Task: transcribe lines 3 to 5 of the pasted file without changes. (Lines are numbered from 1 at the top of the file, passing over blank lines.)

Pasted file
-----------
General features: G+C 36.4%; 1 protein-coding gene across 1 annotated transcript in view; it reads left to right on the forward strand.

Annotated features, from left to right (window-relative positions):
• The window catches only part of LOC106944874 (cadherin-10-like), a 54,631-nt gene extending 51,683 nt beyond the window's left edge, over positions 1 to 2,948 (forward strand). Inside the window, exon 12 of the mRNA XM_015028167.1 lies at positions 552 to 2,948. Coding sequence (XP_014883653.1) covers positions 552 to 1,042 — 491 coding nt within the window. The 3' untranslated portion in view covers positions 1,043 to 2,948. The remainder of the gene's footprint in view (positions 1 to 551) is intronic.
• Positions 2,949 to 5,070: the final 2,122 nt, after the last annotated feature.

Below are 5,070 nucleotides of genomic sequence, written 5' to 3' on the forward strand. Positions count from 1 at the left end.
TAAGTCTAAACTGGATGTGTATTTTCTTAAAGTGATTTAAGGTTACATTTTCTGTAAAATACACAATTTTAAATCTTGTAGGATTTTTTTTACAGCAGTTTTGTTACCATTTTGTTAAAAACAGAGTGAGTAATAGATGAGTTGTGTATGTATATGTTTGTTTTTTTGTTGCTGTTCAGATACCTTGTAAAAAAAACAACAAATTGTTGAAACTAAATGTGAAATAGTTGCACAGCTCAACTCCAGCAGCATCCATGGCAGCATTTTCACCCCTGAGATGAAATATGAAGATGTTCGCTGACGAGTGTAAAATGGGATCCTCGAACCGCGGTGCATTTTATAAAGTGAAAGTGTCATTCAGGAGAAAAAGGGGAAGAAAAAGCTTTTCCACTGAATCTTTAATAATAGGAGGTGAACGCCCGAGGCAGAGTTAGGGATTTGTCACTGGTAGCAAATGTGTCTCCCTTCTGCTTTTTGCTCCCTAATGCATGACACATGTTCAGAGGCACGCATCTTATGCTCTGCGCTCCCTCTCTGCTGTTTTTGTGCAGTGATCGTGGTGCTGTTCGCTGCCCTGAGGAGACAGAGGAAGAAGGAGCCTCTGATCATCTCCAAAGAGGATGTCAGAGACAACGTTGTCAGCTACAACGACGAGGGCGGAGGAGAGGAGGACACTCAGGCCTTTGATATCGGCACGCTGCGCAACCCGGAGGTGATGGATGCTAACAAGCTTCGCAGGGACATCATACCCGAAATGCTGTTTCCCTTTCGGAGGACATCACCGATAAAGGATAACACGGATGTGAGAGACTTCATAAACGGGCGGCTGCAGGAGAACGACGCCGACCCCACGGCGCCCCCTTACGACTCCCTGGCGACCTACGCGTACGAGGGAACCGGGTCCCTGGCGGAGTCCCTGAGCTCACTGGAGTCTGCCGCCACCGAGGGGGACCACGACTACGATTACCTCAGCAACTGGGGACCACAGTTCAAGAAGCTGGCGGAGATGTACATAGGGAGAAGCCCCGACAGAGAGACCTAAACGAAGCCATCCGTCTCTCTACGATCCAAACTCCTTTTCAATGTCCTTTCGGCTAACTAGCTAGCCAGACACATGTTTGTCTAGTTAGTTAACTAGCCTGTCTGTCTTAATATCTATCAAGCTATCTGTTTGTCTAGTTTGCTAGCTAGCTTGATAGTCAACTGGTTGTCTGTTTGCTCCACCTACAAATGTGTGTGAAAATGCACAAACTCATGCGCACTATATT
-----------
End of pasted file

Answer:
• The window catches only part of LOC106944874 (cadherin-10-like), a 54,631-nt gene extending 51,683 nt beyond the window's left edge, over positions 1 to 2,948 (forward strand). Inside the window, exon 12 of the mRNA XM_015028167.1 lies at positions 552 to 2,948. Coding sequence (XP_014883653.1) covers positions 552 to 1,042 — 491 coding nt within the window. The 3' untranslated portion in view covers positions 1,043 to 2,948. The remainder of the gene's footprint in view (positions 1 to 551) is intronic.
• Positions 2,949 to 5,070: the final 2,122 nt, after the last annotated feature.

Below are 5,070 nucleotides of genomic sequence, written 5' to 3' on the forward strand. Positions count from 1 at the left end.